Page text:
Catering onboard an aircraft can sometimes be a defining factor in the enjoyment of a particular flight. However, eating while on a plane is one thing, but eating a plane itself is a rather different culinary adventure. Nonetheless, this was a challenge that Frenchman Michel Lotito undertook in the late-1970s. You may have heard of Mr Lotito by his nickname: Monsieur Mangetout.
A unique digestive system
Michel Lotito was born in Grenoble, France in 1950, and had an eating disorder known as ‘pica.’ This condition is characterized by a desire to consume largely non-nutritive substances. These can be both humanmade, such as metal, and natural, such as hair. The term comes from the Latin word for ‘magpie,’ based upon the characteristic that such birds will eat almost anything.
As a child, Lotito is said to have first dabbled in the consumption of non-nutritive substances when a glass he was drinking from broke. Upon this, he began chewing the fragments of the shattered vessel. His ability to digest unusual substances had become evident by the end of the decade. Ripley’s reports that:
“From the age of nine, he developed an unusual tolerance for—and fondness for—eating dangerous objects like glass and metal, which are generally indigestible.”
This led to medical examination, and it was at this stage that doctors diagnosed Lotito with pica. However, they also found that he had a uniquely resilient digestive system. In particular, this was characterized by thicker-than-normal stomach lining and intestines. As such, the consumption of non-nutritive substances did not threaten Lotito’s health. This allowed him to forge a career as an entertainer.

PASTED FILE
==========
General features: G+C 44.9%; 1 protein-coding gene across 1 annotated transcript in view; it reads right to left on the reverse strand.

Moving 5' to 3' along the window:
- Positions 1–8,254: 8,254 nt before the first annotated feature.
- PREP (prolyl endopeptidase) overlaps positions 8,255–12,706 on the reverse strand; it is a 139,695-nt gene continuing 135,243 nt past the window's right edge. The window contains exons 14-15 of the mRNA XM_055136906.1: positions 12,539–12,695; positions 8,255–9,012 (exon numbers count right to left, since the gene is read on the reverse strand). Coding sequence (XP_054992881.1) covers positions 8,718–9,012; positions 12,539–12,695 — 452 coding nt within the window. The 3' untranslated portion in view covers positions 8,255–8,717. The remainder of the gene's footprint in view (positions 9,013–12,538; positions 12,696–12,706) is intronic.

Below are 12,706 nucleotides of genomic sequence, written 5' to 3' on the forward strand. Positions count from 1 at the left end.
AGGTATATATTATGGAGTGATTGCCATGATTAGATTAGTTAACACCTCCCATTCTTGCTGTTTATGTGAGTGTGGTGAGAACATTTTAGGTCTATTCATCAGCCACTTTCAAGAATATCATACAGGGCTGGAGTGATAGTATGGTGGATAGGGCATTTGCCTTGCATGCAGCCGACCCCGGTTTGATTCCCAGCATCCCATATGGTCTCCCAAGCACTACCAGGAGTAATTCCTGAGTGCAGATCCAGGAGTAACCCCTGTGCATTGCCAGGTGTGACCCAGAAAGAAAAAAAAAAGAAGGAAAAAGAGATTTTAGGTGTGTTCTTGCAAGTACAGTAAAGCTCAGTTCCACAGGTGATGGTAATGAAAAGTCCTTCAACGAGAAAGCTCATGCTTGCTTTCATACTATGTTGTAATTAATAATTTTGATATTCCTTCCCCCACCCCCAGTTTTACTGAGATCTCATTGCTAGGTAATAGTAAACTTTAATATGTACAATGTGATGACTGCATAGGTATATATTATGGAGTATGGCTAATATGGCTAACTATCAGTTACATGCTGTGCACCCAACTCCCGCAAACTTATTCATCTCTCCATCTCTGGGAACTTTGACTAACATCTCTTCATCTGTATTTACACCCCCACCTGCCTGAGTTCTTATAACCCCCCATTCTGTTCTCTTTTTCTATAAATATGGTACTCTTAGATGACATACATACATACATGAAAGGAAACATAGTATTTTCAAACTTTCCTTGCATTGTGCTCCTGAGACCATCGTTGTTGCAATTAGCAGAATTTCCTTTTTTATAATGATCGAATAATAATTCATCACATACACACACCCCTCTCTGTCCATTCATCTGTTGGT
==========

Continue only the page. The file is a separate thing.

Eating an aircraft
Lotito began showcasing his unusual talents in 1966, performing under the name Monsieur Mangetout (‘Mr Eat Everything’). In the late-1970s, he became known for his attempt to eat a Cessna 150 light aircraft. Beginning in 1978, Lotito gradually undertook this culinary odyssey by eating approximately one kilogram of material every day.
Monsieur Mangetout would cut the aircraft’s components into small pieces to ease their digestion. He also consumed mineral oil before ingesting the metal, as this acted as a kind of lubricant, further easing the digestion. He also washed the material down with considerable quantities of water. Two years later, in 1980, Lotito emerged victorious in his epic metallic feast, consuming the last of the Cessna’s components.
Monsieur Mangetout’s other unusual meals
The Cessna 150 was the most high-profile metal object that Lotito consumed. However, his career also saw him ingest several everyday items (in their use, rather than consumption!). These included the following objects.
- A shopping trolley.
- A bed.
- A pair of skis.
- A computer.
- A waterbed.
- A coffin (including its handles).
In June 2007, Lotito died of natural causes in Grenoble, aged 57. By this time, he had been awarded the accolade of ‘Strangest Diet’ by Guinness World Records. The company awarded him a brass plaque to celebrate his digestive achievements. Of course, he ate this as well!
Had you ever heard of Monsieur Manegtout’s exploits? What has been the best meal that you have eaten onboard an aircraft? Let us know your thoughts and experiences in the comments!